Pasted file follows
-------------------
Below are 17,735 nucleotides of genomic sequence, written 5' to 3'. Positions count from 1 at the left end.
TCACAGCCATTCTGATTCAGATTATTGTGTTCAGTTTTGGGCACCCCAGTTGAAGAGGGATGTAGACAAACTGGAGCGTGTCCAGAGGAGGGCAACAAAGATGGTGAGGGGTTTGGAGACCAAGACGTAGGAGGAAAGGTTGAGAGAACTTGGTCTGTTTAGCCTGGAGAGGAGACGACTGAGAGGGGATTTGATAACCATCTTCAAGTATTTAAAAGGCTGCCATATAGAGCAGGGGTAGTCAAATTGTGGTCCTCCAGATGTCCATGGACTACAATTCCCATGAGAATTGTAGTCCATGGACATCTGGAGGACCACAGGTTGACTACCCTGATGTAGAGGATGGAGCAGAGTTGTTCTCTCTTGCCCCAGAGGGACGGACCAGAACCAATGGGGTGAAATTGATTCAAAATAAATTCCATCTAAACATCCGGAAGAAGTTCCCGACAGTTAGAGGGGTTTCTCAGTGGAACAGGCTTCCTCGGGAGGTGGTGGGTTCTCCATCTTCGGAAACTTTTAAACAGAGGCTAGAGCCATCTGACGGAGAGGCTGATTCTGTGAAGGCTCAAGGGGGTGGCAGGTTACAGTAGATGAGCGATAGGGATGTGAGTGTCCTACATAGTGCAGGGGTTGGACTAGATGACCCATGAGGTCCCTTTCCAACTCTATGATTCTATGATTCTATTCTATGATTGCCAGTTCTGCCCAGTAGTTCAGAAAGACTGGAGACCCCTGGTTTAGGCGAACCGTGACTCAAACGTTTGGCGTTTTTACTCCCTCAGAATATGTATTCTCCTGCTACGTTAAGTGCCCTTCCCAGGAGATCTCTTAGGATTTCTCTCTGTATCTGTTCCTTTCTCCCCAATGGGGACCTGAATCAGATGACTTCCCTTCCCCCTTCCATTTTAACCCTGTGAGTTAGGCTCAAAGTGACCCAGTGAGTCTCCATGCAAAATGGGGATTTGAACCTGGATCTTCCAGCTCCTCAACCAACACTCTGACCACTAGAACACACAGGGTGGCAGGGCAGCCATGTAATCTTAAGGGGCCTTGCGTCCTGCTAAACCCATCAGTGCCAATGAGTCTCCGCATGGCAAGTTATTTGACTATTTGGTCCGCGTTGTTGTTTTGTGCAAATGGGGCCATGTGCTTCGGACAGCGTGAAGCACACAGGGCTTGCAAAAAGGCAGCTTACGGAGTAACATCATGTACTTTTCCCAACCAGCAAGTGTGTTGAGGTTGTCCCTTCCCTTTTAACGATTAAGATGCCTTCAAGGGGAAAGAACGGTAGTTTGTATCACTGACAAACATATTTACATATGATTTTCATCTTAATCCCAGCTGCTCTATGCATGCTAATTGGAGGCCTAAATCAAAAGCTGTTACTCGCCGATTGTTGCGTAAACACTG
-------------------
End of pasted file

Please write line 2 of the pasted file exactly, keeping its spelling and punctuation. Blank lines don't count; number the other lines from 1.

TCACAGCCATTCTGATTCAGATTATTGTGTTCAGTTTTGGGCACCCCAGTTGAAGAGGGATGTAGACAAACTGGAGCGTGTCCAGAGGAGGGCAACAAAGATGGTGAGGGGTTTGGAGACCAAGACGTAGGAGGAAAGGTTGAGAGAACTTGGTCTGTTTAGCCTGGAGAGGAGACGACTGAGAGGGGATTTGATAACCATCTTCAAGTATTTAAAAGGCTGCCATATAGAGCAGGGGTAGTCAAATTGTGGTCCTCCAGATGTCCATGGACTACAATTCCCATGAGAATTGTAGTCCATGGACATCTGGAGGACCACAGGTTGACTACCCTGATGTAGAGGATGGAGCAGAGTTGTTCTCTCTTGCCCCAGAGGGACGGACCAGAACCAATGGGGTGAAATTGATTCAAAATAAATTCCATCTAAACATCCGGAAGAAGTTCCCGACAGTTAGAGGGGTTTCTCAGTGGAACAGGCTTCCTCGGGAGGTGGTGGGTTCTCCATCTTCGGAAACTTTTAAACAGAGGCTAGAGCCATCTGACGGAGAGGCTGATTCTGTGAAGGCTCAAGGGGGTGGCAGGTTACAGTAGATGAGCGATAGGGATGTGAGTGTCCTACATAGTGCAGGGGTTGGACTAGATGACCCATGAGGTCCCTTTCCAACTCTATGATTCTATGATTCTATTCTATGATTGCCAGTTCTGCCCAGTAGTTCAGAAAGACTGGAGACCCCTGGTTTAGGCGAACCGTGACTCAAACGTTTGGCGTTTTTACTCCCTCAGAATATGTATTCTCCTGCTACGTTAAGTGCCCTTCCCAGGAGATCTCTTAGGATTTCTCTCTGTATCTGTTCCTTTCTCCCCAATGGGGACCTGAATCAGATGACTTCCCTTCCCCCTTCCATTTTAACCCTGTGAGTTAGGCTCAAAGTGACCCAGTGAGTCTCCATGCAAAATGGGGATTTGAACCTGGATCTTCCAGCTCCTCAACCAACACTCTGACCACTAGAACACACAGGGTGGCAGGGCAGCCATGTAATCTTAAGGGGCCTTGCGTCCTGCTAAACCCATCAGTGCCAATGAGTCTCCGCATGGCAAGTTATTTGACTATTTGGTCCGCGTTGTTGTTTTGTGCAAATGGGGCCATGTGCTTCGGACAGCGTGAAGCACACAGGGCTTGCAAAAAGGCAGCTTACGGAGTAACATCATGTACTTTTCCCAACCAGCAAGTGTGTTGAGGTTGTCCCTTCCCTTTTAACGATTAAGATGCCTTCAAGGGGAAAGAACGGTAGTTTGTATCACTGACAAACATATTTACATATGATTTTCATCTTAATCCCAGCTGCTCTATGCATGCTAATTGGAGGCCTAAATCAAAAGCTGTTACTCGCCGATTGTTGCGTAAACACTG